A central Alberta doctor says some clinics have stopped allowing patients to carry bags and backpacks since a family doctor was killed on the job last month.
Dr. Walter Reynolds, a 45-year-old father of two, was attacked by a patient wielding a weapon at a walk-in clinic in Red Deer, Alta., on Aug. 10. Deng Mabiour has been charged with first-degree murder. He is to appear in court this week.
Dr. Peter Bouch, who knew Reynolds, says members of the Red Deer Primary Care Network have set up a committee to work with Alberta Health Services and Occupational Health and Safety in an effort to make clinics safer.
Some clinics, he says, are already asking patients to leave their bags at the front desk and, going forward, there need to be standards for how to manage difficult patients who might be demanding, aggressive or suffering from mental illness.
"There's no way we can completely stop an event like what happened," Bouch told The Canadian Press.
"Even though this was a rare thing physicians and their staff are vulnerable every single day."
Death highlights need for change: AMA president
Bouch said the committee is to meet with professionals that have expertise in workplace safety. He hopes there will be a list of general recommendations within the next six months.
The president of the Alberta Medical Association said Reynolds's death highlights the need for changes to make the profession safer across Canada.
"The horrific attack on Dr. Reynolds has highlighted the issue of safety in physician offices and other practice settings. It's essential that physicians, staff and patients are safeguarded. This is a large and complex issue that no single party can address on their own," said Dr. Christine Molnar, a diagnostic radiologist and nuclear medicine specialist based in Calgary.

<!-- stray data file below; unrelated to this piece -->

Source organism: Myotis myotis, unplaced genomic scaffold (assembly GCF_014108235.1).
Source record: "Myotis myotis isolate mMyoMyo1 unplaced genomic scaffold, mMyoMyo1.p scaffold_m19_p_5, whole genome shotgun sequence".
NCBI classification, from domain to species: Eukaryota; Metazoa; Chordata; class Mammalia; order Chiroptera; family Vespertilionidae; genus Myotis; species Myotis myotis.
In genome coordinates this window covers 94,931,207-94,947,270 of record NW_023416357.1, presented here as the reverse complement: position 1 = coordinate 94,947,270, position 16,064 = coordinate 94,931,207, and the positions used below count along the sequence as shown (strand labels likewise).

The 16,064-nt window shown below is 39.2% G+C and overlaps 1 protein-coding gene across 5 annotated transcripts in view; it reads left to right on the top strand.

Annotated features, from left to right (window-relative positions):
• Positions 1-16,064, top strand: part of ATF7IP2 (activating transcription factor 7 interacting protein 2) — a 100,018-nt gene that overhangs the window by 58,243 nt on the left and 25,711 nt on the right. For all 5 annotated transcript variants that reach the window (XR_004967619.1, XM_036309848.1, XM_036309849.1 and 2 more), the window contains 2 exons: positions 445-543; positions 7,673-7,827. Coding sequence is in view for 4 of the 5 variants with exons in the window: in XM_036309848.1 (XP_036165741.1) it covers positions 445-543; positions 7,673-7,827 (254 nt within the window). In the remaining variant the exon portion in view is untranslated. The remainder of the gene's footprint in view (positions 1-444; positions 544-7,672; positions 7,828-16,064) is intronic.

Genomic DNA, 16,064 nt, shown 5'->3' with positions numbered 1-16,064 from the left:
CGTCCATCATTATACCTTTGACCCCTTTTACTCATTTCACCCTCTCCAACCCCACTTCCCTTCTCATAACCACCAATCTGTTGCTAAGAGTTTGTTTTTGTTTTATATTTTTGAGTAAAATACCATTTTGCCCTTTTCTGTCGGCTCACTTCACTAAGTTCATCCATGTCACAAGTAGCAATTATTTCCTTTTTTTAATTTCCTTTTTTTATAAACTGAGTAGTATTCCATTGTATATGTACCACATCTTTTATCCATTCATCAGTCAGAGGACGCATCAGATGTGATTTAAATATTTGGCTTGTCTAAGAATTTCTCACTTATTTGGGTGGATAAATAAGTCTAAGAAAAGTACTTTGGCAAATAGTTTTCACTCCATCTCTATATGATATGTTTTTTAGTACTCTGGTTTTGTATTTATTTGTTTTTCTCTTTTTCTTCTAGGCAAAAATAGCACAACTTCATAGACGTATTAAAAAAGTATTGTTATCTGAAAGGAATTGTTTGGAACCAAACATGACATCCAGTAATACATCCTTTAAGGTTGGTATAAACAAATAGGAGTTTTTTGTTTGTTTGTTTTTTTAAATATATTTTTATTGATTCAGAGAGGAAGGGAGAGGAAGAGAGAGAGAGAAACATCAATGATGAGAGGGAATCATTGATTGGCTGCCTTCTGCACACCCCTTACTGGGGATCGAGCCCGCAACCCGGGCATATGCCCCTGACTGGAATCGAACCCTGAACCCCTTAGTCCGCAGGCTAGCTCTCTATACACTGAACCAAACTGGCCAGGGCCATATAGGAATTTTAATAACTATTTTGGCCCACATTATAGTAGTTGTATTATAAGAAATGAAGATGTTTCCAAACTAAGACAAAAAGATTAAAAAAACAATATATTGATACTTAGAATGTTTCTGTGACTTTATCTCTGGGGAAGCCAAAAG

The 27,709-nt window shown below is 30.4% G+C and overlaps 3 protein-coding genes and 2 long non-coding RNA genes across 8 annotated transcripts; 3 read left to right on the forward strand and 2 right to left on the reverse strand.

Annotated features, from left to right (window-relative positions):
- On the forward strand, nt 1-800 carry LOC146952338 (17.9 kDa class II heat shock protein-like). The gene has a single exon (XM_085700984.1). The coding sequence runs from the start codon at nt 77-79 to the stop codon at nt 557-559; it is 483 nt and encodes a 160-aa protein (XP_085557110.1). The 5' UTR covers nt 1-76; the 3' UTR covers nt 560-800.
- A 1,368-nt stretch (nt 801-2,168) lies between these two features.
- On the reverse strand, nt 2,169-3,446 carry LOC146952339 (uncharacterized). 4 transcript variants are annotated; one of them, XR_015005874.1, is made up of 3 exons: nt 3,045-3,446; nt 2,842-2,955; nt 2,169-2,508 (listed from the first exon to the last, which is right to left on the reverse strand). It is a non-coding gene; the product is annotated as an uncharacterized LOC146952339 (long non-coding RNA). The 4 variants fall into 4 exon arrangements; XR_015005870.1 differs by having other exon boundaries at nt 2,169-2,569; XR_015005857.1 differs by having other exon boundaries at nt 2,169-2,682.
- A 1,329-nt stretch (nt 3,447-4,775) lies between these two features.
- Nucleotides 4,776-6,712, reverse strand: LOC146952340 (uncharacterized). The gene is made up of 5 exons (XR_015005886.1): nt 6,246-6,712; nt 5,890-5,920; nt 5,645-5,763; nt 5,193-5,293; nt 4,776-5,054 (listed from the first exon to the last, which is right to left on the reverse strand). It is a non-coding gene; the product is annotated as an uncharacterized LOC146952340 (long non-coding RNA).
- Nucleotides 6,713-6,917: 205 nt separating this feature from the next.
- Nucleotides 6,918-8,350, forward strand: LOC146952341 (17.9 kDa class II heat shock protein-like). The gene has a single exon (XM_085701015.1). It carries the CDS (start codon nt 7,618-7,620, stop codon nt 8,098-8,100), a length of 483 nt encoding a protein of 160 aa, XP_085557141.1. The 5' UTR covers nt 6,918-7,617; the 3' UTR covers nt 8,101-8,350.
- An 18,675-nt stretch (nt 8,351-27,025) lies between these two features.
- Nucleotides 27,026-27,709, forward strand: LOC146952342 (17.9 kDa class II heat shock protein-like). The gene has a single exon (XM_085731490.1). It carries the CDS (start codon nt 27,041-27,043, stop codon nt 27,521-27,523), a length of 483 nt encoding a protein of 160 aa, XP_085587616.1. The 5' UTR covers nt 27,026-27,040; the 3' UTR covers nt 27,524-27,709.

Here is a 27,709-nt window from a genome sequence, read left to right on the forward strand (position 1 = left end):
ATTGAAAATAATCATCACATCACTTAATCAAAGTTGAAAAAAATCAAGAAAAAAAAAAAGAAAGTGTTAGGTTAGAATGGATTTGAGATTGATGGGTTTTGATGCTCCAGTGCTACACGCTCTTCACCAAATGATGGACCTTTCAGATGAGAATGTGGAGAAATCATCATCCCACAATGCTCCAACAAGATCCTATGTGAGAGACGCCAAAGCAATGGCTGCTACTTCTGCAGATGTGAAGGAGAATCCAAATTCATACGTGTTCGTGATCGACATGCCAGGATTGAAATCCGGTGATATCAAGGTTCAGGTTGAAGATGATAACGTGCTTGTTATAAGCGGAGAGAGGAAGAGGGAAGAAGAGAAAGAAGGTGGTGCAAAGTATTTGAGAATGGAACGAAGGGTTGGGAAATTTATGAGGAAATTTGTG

Molnar said the medical body's healthy working environments advisory committee will discuss whether there's an expanded role for the association in the area of safety and workplace violence.
She said it's not just a problem in Alberta.
"I have been speaking with the Canadian Medical Association and my counterparts at the provincial and territorial medical associations and there are concerns on a pan-Canadian basis regarding everything from physical security to psycho-social safety."
Shandro says doctors should talk to police
Alberta's health minister has called Reynolds's death a terrible loss. But Tyler Shandro stopped short of saying anything would be done by the government.
"Family physicians are part of the front line of health care. They put themselves at the service of every patient in need, but that should never mean being exposed to violence," Shandro said in an email.
"The RCMP have confirmed this was an isolated incident and indicates no increased risk to the people of Red Deer."
Shandro suggests physicians or others with concerns about their security should contact the RCMP's victim services division.
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